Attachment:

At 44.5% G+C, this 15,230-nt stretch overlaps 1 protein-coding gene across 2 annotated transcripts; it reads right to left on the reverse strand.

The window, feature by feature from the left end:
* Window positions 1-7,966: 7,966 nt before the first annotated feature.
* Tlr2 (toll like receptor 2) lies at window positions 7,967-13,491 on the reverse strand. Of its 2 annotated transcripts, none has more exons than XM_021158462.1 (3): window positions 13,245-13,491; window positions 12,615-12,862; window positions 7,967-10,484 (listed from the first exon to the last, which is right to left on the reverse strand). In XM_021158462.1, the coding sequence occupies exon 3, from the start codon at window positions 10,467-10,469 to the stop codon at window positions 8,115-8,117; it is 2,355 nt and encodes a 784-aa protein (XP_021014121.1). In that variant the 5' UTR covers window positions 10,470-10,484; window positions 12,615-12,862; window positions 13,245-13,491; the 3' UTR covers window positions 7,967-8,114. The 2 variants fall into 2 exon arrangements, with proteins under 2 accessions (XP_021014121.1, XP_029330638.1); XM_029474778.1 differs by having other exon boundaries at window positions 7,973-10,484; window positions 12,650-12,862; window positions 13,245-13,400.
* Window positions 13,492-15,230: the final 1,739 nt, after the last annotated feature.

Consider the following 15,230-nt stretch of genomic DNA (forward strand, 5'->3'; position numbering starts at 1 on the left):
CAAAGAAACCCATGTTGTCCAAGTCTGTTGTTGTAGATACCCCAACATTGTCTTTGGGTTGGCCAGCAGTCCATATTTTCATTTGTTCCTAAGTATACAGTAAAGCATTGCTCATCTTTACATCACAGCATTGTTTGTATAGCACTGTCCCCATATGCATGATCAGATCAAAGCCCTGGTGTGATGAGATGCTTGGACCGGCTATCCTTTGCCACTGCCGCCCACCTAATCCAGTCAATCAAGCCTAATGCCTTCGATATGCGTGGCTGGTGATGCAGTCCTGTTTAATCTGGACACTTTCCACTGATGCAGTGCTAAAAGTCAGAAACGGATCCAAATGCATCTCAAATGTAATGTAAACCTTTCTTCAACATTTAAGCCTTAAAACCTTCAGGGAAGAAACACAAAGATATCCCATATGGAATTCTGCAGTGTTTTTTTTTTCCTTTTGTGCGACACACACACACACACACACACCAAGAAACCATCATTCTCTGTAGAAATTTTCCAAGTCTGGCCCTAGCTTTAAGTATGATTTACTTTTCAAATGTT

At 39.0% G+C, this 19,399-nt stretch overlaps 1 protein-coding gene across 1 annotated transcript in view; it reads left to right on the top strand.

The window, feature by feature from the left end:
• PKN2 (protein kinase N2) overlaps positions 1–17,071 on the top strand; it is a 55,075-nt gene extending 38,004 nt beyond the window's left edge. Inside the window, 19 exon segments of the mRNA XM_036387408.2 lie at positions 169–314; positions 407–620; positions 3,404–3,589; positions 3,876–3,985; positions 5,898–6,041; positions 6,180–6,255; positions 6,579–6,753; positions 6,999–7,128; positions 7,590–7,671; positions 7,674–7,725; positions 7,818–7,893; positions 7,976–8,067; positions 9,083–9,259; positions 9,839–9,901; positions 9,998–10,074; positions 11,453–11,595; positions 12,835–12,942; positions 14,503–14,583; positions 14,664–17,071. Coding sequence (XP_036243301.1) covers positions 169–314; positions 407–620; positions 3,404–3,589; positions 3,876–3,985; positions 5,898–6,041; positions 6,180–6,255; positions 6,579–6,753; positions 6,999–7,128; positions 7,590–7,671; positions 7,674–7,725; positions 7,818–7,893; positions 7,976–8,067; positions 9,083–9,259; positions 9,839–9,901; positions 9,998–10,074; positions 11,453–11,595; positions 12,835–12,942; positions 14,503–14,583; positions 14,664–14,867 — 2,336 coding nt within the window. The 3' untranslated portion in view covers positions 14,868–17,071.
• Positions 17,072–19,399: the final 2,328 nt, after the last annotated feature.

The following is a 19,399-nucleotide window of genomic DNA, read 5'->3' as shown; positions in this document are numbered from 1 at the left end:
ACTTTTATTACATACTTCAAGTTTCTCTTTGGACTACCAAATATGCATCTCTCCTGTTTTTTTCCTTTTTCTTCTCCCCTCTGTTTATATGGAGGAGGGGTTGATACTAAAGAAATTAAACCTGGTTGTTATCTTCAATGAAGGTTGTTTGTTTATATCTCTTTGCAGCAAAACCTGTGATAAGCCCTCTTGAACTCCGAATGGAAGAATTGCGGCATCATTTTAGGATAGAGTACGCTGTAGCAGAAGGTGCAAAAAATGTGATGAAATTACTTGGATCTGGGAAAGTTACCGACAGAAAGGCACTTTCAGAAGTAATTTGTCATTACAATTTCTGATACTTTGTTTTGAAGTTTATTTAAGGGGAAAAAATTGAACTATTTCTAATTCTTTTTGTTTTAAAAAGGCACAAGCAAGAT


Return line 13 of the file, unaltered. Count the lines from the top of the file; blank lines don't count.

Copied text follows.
ACTTTTATTACATACTTCAAGTTTCTCTTTGGACTACCAAATATGCATCTCTCCTGTTTTTTTCCTTTTTCTTCTCCCCTCTGTTTATATGGAGGAGGGGTTGATACTAAAGAAATTAAACCTGGTTGTTATCTTCAATGAAGGTTGTTTGTTTATATCTCTTTGCAGCAAAACCTGTGATAAGCCCTCTTGAACTCCGAATGGAAGAATTGCGGCATCATTTTAGGATAGAGTACGCTGTAGCAGAAGGTGCAAAAAATGTGATGAAATTACTTGGATCTGGGAAAGTTACCGACAGAAAGGCACTTTCAGAAGTAATTTGTCATTACAATTTCTGATACTTTGTTTTGAAGTTTATTTAAGGGGAAAAAATTGAACTATTTCTAATTCTTTTTGTTTTAAAAAGGCACAAGCAAGAT